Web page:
Brazil's Olympic Gold Dance
As the Bovespa [47,341] touches painful four year lows one can’t help but want out.
The Brazilian market is down a whopping -34% since it’s November 2010 highs near 72,500. Compare that to the Dow Jones Industrials +34% rally between November 2010 highs and current May 2013 all time highs. To say that the Bovespa or the EWZ [$43.50] has underperformed is putting it mildly.
It does not take much effort to realize that this heavily mining dependent economy has been dragged lower with declining prices for commodities like Gold, Silver, Copper, Corn and Sugar just to mention a few. The mining sector has been searching for a bottom for years and anyone holding any mining stock has been clobbered mercilessly. In fact the GDX [$24.00] never substantially took out the November / December 2010 highs even though the Gold index pushed and pushed persistently and in breathtaking fashion to all time highs jumping +26% between November / December 2010 and it’s eventual intraday high of $1,923 in September 2011 (as the mining index and the Bovespa did nothing).
What this shows is that the Bovespa is influenced by the price of the Gold metal to some extent but not always directly one for one. It is the state of the mining industry that has determined the direction of the Brazilian market over the last few years.
At the very moment the fact that the Gold index [$1,292] and the GDX are staging multi-year lows forces the Bovespa to be on a free fall too.
Anyone who has been long the EWZ here in the US has been shredded by the recent move in the commodity space. Commodity exports are around 30% of Brazil’s GDP hence the correlation between commodities and the Bovespa.
The recent riots by the Brazilian middle class with an estimated one million protesting ‘Brazilians’ taking to the streets recently as they feel left out of the nation’s growth has helped pin down the Bovespa too.
There is your proverbial blood on the street - literally and figuratively speaking.
Recent economic quarter to quarter activity saw a dismal +0.6% growth forcing Nomura Securities of New York and Barclays Capital to lower their 2013 full-year GDP growth forecast to 2.5% from their previous projections of 3.4% and 3.0% respectively.
Yes it’s not exploding growth and prices reflect as much.
All might not be lost though. Read on...
The contrarian approach prefers to look ahead and discount the reasons why prices are depressed for the moment. Yesterday and today are accounted for but tomorrow is an exciting yet risky unknown.
There is a worldwide trend that has developed over the last three decades that one can look towards for some indication of where the Bovespa will be trading 2 - 3 years out.
This trend has to do with the 1 - 2 years stock market performance leading up to the year of the summer Olympic games since 1984 - excluding the actual year of the Olympics. This is based on all the host country stock market performance data I looked at - so this phenomenon could go back even beyond the Los Angeles summer Olympics games of 1984.
Lets take a look at some charts.
The charts below are self explanatory. They point to the fact that since 1984 there seems to be a summer Olympic host country stock market rally on average between 14 months to 18 months before January of the actual Olympics year. It suggests that generally markets peak more than six months before the opening ceremony.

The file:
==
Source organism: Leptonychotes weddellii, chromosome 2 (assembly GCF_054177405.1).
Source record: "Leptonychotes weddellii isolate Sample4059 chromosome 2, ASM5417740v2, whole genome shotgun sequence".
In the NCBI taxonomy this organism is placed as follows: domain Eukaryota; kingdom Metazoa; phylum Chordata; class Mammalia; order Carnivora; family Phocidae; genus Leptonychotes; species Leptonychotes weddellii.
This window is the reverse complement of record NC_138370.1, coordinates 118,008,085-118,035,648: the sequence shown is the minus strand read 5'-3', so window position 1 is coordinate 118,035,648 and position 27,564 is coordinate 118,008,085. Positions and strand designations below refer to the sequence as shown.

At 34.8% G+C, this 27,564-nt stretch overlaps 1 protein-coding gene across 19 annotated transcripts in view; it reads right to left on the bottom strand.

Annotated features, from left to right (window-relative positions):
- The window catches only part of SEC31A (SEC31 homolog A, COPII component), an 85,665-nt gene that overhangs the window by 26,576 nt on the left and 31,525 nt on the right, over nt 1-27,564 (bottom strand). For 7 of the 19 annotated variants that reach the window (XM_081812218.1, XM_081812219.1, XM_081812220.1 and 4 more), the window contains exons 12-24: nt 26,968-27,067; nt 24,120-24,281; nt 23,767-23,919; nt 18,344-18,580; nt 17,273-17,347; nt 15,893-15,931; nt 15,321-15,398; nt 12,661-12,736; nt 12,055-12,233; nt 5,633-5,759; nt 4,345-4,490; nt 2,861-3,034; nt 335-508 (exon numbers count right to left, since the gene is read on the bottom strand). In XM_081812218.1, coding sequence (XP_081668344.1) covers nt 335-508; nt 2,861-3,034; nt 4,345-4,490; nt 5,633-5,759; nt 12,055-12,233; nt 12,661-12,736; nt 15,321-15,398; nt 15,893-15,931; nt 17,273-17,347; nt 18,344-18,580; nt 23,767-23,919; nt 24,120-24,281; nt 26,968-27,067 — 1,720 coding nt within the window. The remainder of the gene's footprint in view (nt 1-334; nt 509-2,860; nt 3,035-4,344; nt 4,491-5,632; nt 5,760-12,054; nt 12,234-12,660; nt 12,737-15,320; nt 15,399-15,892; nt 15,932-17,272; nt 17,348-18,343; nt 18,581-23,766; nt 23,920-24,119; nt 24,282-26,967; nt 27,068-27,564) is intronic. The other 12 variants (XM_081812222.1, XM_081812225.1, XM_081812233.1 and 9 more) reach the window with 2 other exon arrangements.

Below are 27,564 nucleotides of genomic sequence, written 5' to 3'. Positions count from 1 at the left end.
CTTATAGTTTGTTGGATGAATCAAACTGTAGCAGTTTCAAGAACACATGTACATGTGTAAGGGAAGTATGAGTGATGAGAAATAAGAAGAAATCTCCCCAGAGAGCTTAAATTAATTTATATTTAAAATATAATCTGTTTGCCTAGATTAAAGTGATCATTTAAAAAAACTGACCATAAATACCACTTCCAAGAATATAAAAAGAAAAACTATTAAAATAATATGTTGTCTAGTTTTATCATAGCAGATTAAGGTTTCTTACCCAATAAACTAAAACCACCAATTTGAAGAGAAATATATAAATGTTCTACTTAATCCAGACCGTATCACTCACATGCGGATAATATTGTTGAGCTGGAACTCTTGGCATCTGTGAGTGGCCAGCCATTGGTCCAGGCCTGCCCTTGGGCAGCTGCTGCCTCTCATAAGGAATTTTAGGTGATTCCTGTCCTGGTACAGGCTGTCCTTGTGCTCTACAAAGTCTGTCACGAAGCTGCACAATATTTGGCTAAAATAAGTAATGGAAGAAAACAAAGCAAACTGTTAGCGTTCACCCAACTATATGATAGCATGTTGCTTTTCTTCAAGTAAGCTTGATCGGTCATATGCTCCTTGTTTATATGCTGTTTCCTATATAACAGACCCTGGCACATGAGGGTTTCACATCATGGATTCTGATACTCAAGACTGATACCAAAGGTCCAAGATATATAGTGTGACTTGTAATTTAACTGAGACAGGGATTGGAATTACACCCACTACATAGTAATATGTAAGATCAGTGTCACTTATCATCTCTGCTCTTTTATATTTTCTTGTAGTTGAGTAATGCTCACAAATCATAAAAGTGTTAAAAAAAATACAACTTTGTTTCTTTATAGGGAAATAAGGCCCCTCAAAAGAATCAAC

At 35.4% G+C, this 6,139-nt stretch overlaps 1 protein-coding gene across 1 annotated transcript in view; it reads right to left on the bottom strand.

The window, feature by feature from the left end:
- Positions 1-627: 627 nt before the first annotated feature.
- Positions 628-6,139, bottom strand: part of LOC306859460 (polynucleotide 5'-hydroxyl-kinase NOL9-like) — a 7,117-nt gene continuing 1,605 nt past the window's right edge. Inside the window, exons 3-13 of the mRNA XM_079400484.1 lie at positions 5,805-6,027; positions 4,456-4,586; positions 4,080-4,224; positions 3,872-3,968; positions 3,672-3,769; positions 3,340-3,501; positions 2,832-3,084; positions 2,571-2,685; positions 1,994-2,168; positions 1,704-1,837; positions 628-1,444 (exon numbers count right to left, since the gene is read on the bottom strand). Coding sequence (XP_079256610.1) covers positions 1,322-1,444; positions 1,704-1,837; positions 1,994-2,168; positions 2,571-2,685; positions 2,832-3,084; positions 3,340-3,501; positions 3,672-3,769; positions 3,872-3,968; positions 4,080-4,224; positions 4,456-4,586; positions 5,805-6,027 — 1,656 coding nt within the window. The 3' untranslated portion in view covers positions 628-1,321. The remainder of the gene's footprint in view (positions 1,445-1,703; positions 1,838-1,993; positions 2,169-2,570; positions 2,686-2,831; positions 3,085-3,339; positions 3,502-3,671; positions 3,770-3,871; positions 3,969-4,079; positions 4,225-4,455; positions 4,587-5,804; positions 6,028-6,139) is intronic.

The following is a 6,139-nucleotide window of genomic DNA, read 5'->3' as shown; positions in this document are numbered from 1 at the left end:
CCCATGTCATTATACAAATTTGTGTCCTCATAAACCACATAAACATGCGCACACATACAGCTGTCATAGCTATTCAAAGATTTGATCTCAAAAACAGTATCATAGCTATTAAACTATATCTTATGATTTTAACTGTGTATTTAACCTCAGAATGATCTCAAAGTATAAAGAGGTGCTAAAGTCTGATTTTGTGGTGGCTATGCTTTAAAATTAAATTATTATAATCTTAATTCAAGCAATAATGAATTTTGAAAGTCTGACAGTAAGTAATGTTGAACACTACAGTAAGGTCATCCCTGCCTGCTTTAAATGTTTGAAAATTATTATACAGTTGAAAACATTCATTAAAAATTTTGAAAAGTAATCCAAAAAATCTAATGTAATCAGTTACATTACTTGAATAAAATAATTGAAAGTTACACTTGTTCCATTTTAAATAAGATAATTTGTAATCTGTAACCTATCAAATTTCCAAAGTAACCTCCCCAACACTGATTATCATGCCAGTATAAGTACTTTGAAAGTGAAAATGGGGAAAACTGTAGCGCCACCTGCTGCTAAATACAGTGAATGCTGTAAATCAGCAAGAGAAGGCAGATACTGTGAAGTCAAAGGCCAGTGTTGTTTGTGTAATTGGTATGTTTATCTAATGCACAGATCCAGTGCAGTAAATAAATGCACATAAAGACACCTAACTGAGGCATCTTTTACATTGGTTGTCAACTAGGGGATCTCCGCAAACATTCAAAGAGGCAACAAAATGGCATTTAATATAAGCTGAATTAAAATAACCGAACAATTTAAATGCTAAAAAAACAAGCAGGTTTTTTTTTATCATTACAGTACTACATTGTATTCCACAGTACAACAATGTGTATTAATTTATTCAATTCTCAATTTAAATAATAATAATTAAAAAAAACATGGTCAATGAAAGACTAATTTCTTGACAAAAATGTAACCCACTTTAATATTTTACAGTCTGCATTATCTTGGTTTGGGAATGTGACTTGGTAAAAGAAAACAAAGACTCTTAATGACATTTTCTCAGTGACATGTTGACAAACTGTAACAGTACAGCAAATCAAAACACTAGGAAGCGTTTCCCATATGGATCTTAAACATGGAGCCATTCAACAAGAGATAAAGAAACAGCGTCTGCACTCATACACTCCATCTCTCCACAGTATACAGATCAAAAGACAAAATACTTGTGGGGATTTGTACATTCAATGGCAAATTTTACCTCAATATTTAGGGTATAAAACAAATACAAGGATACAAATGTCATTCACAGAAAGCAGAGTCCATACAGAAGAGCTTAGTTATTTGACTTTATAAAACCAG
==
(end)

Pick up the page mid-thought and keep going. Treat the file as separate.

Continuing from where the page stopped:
*Please note that the above chart used the Dow Jones Industrials performance because the IBEX did not start trading until mid 1991. The black line represents the Dow and the red and black line represents the IBEX. Generally the chart shows that they tracked each other hence the use of the Dow to calculate the approximate performance -or at the very least the trend - of the Spanish / Madrid market before the 1992 Barcelona Olympics.
Another way to look at the above data is to realize that 100% of the time over the last 8 Olympic games markets have bottomed on average 16.4 months while gaining on average +44% going into January of the actual Olympic year.
Depending on one’s time horizon there could be an opportunity here. The biggest moves always come when there is blood on the street - we all know that. Timing on the other hand is not easy. If one can commit to buying a few shares here and there of the EWZ or high beta Brazilian stocks over the coming weeks and months then the coming 2 - 3 years could snag them a handsome profit. Patience is the key here and buying small amounts of shares as the prices get cheaper is the key.
It should also be noted that generally world markets - using the Dow Jones Industrials historical chart below - are up about one and a half years leading up to January of every year when summer Olympic games are held at least going back to 1950 with the exception of the 1976 Montreal summer Olympic games where the Dow was flat.
I leave you for now with the gold index trading at 1290, the GLD at $124.81, the GDX at $24.08, the EWZ at 43.50 and the Bovespa at 47,259.
We have about two and half years before the Rio 2016 summer Olympic games so if history is to repeat itself the Brazilian market should be even more attractive after next summer.
For more go to http://marketfy.com/store/item/mauthe/preview/
Good luck to all.
The following article is from one of our external contributors. It does not represent the opinion of Benzinga and has not been edited.